Sir David Tang, entrepreneur and founder of ICorrect, offers advice on questions about property, interiors – and modern manners for globetrotters
I won’t be so foolish as to challenge your spelling of “laderhausen” – still, I’d be curious how you arrived at it. For the moment, it adds a human touch to your formidably entertaining column. PS – I just learnt through Google that the word “laderhausen” can, indeed, be found in Silesian dialect. But I cannot imagine that you would mix up your German idioms.
I have not, since I began this column, received as many letters of complaint as I have on the typo of “lederhosen”. My only mitigation is that I have always dictated my answers, and sometimes my Chinese eyes are not as open as they ought to be on spelling mistakes. My Chinese secretary, the Lara Croft of dictation who types everything up, is usually very reliable but occasionally she must be excused for not getting foreign words right. Of course one can blame my editors or even typesetters. But I feel I should take the ultimate responsibility. So I take this opportunity to thank all my readers, especially the Rhineland fraternity, who pulled me up on the spelling of a garment that looks so ridiculous and unsightly in the lower half that I think it almost ought to be deliberately misspelt!
PS – I am delighted with your discovery that the word “laderhausen” is found in the Silesian dialect about which I know something – because I went to a Silesian school that was taught by Silesian priests and, therefore, can claim some Silesian locus standi!
What do you think about the trend of houses having a gym in them? And what do you think of their decorations? How do they compare with commercial gyms, especially the expensive ones requiring membership, that have sprung up in London and other capitals?
I have, indeed, noticed that a gym is now almost de rigueur in large houses. But what is extraordinary is that they are invariably built in the smallest room of the house, and in the basement with no window – just a giant television screen in front of an unappetising looking treadmill with which Sisyphus might have been content. This is a complete misunderstanding of what a gym ought to be. If I had a mansion in London, I would have a gym with a wonderful view, preferably with French windows that could be opened on to a terrace or a garden.
The best exercises are done outdoors, not in a subterranean space with white lighting and mirrors all round, which are now standard decorations. Commercial gyms are worse because they all look identical, with rows and rows of machines set out to resemble a military installation, filled with people who either have strata of fat or egotistical muscles, which are even more unsightly.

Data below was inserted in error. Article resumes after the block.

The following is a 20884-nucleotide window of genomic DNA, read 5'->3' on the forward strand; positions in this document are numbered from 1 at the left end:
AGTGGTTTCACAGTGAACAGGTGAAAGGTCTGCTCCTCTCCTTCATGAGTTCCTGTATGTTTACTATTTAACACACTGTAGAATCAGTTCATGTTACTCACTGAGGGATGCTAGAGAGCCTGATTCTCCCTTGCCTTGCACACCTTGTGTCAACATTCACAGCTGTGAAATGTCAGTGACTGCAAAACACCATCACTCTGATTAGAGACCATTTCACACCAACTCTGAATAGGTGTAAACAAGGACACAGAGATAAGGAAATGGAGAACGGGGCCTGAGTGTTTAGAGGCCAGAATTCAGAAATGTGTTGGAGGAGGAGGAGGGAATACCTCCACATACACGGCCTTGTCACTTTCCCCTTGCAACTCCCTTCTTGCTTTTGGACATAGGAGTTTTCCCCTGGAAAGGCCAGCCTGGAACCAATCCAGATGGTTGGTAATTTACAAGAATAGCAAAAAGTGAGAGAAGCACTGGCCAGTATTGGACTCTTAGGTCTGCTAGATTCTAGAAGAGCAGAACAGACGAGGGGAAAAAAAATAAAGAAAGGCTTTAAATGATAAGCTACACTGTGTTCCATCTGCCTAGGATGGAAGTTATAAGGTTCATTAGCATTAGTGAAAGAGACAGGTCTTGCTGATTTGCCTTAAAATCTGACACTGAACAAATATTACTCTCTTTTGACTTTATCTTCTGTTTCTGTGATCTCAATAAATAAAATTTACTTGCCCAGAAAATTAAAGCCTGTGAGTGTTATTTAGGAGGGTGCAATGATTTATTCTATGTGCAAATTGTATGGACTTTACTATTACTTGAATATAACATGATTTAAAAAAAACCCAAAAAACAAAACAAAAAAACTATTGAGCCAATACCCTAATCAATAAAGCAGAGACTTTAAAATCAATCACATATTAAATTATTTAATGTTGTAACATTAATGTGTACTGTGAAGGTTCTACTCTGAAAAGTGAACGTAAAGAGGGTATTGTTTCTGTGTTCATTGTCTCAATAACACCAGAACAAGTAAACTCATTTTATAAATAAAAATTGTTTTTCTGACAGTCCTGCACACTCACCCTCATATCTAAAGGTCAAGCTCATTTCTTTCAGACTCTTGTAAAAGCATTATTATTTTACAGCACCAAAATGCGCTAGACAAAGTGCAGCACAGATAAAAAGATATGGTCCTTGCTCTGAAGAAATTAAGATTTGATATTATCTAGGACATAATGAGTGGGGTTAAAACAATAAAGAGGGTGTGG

I also think it a bad idea to be watching television on any exercise machine because the whole point of exercise is to clear one’s mind by allowing time to think without distractions. But then there are the few of us who are fortunate enough to be a member of Mark Birley’s “gym”, whose secrets are, thankfully, intact. That’s why I can’t tell you how things ought to be done, not even in this column.
I recently read in the FT a description of the interior of Downton Abbey, aka Highclere Castle, that made reference to the “saloon” in the house. What is the difference between a “saloon” and a “salon”? And why do the English pronounce the word “drawing” as if there was an “r” in the middle of the word?
I have never heard the word “saloon” used in any of the houses, great or small, that I have stayed in. But presumably it means a drawing room. The word “salon” could also be used as a drawing room, although its origin from 17th-century France is a room in which artists exhibited their works.
Nowadays I don’t like either of these words – “saloon” is often used to refer to a four-door car; and “salon” is a place where hairdressers work. These common references do not somehow have the right ring for a grand house such as Highclere. As for your question on spelling, there are umpteen English words that are pronounced differently from the way they are spelt. “Working” is one, and “salmon” another. But it might be equally strange if each English word were to be pronounced exactly the way it is spelt. Remember George Bernard Shaw, who supposedly contrived the spelling of “fish” as “ghoti” (“gh” as in rough; “o” as in women; “ti” as in intention).
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